Theresa Jones, PhD
University of Texas, Austin
Dr. Theresa Jones is a professor in the Department of Psychology at the University of Texas at Austin.
Dr. Jones’ laboratory studies plasticity of neural structure and synaptic connectivity in adult animals following brain damage and during skill learning. Damage to the adult brain triggers a regenerative counter-reaction that remodels the connectivity of surviving neurons. Their research in rodent stroke models indicates that this neural remodeling response is exquisitively sensitive to behavioral changes, including compensatory behaviors that animals develop spontaneously and those induced by motor rehabilitative training. This work supports that the functional benefit of regenerative responses depends on them being driven into functionally beneficial directions by appropriate behavioral pressures. Left on their own, regenerative responses can be suboptimal and even detrimental to functional outcome. Additional research focuses on motor skill learning-induced plasticity of motor cortex and cerebellum and on the intercoordination of glial, vascular and neuronal plasticity. In addition to probing mechanisms of neural remodeling after brain damage, a goal is to better understand how to optimize behavior as “therapy” to improve functional outcomes.
Karunesh Ganguly, MD, PhD
University of California, San Francisco
Dr. Karunesh Ganguly is a neurologist and scientist. Clinically he specializes in neuorological rehabilitation and his research lab investigates the neurophysiological basis for recovery after stroke and brain injury. In his research, Ganguly studies new treatments for patients recovering from neurological conditions and injuries. He is specifically interested in developing brain-machine interfaces that have the potential to revolutionize the care of neurologically impaired patients by allowing electronic devices to interface directly with the brain. These devices could eventually allow paralyzed patients to recover limb function and help retrain the brain after injury. He has authored numerous peer-reviewed publications on this topic.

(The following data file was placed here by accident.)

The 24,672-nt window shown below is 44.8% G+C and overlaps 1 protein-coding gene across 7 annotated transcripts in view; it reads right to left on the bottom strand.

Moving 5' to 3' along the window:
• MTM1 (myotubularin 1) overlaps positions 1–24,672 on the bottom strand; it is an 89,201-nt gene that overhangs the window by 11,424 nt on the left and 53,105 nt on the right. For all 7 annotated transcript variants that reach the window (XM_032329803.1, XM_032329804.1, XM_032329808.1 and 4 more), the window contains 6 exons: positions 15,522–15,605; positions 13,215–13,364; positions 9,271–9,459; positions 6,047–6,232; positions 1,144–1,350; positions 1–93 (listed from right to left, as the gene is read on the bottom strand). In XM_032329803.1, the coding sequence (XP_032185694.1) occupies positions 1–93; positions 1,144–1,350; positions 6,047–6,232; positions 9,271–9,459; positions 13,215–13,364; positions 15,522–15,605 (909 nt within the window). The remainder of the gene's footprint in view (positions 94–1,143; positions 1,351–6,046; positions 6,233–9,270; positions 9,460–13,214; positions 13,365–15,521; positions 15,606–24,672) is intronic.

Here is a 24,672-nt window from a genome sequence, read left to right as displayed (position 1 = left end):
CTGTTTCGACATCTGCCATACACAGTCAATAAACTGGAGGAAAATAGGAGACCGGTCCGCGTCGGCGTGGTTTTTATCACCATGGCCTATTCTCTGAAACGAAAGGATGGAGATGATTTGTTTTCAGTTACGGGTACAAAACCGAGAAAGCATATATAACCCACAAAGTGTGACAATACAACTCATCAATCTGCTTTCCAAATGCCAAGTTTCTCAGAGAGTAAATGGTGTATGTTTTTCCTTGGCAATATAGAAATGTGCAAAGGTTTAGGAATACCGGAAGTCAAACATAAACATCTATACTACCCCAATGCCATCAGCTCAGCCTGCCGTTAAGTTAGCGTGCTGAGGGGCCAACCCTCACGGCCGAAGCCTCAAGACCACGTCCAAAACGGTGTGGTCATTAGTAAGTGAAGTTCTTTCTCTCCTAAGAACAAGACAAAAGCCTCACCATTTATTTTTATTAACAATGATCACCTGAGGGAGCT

Dr. Ganguly is also a 2014 recipient of the Presidential Early Career Award for Scientists and Engineers, the highest honor bestowed by the United States Government on science and engineering professionals in the early stages of their independent research careers. He is also a recipient of the Doris Day Clinical Scientist Award and the Burroughs Wellcome Fund Career Award in Medicine.
José del R. Millán, PhD
University of Texas, Austin
Dr. José del R. Millán is a professor and holds the Carol Cockrell Curran Chair in the Department of Electrical and Computer Engineering at The University of Texas at Austin. He is also a professor in the Department of Neurology of the Dell Medical School.
He received a PhD in computer science from the Technical University of Catalonia, Barcelona, in 1992. Previously, he was a research scientist at the Joint Research Centre of the European Commission in Ispra (Italy) and a senior researcher at the Idiap Research Institute in Martigny (Switzerland). He has also been a visiting scholar at the Universities of Berkeley and Stanford as well as at the International Computer Science Institute in Berkeley. Most recently, he was Defitech Foundation Chair in Brain-Machine Interface at the École Polytechnique Fédérale de Lausanne in Switzerland (EPFL), where he helped establish the Center for Neuroprosthetics.
Dr. Millán has made several seminal contributions to the field of brain-machine interfaces (BMI), especially based on electroencephalogram signals. Most of his achievements revolve around the design of braincontrolled robots. He has received several recognitions for these seminal and pioneering achievements, notably the IEEE-SMC Nobert Wiener Award in 2011 and elevation to IEEE Fellow in 2017. In addition to his work on the fundamentals of BMI and design of neuroprosthetics, Dr. Millán is prioritizing the translation of BMI to end-users suffering from motor and cognitive disabilities. In parallel, he is designing BMI technology to offer new interaction modalities for able-bodied people.
Conor Walsh, PhD